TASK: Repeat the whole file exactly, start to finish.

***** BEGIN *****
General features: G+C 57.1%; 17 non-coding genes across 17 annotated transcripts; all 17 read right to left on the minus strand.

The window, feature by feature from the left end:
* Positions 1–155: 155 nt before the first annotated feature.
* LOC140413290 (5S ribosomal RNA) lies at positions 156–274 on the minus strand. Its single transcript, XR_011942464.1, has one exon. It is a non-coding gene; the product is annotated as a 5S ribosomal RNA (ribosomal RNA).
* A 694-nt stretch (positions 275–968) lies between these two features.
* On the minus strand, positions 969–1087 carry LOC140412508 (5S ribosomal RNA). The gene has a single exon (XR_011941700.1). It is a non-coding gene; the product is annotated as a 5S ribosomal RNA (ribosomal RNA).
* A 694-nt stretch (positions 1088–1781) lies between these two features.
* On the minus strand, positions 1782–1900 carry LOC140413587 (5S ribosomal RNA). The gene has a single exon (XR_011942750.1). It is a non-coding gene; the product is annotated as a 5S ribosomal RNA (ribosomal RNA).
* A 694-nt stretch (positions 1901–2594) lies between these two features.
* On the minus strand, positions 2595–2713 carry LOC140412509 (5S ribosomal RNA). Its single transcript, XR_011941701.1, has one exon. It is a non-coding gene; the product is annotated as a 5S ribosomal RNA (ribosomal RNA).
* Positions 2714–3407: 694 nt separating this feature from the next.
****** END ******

General features: G+C 57.1%; 17 non-coding genes across 17 annotated transcripts; all 17 read right to left on the minus strand.

The window, feature by feature from the left end:
* Positions 1–155: 155 nt before the first annotated feature.
* LOC140413290 (5S ribosomal RNA) lies at positions 156–274 on the minus strand. Its single transcript, XR_011942464.1, has one exon. It is a non-coding gene; the product is annotated as a 5S ribosomal RNA (ribosomal RNA).
* A 694-nt stretch (positions 275–968) lies between these two features.
* On the minus strand, positions 969–1087 carry LOC140412508 (5S ribosomal RNA). The gene has a single exon (XR_011941700.1). It is a non-coding gene; the product is annotated as a 5S ribosomal RNA (ribosomal RNA).
* A 694-nt stretch (positions 1088–1781) lies between these two features.
* On the minus strand, positions 1782–1900 carry LOC140413587 (5S ribosomal RNA). The gene has a single exon (XR_011942750.1). It is a non-coding gene; the product is annotated as a 5S ribosomal RNA (ribosomal RNA).
* A 694-nt stretch (positions 1901–2594) lies between these two features.
* On the minus strand, positions 2595–2713 carry LOC140412509 (5S ribosomal RNA). Its single transcript, XR_011941701.1, has one exon. It is a non-coding gene; the product is annotated as a 5S ribosomal RNA (ribosomal RNA).
* Positions 2714–3407: 694 nt separating this feature from the next.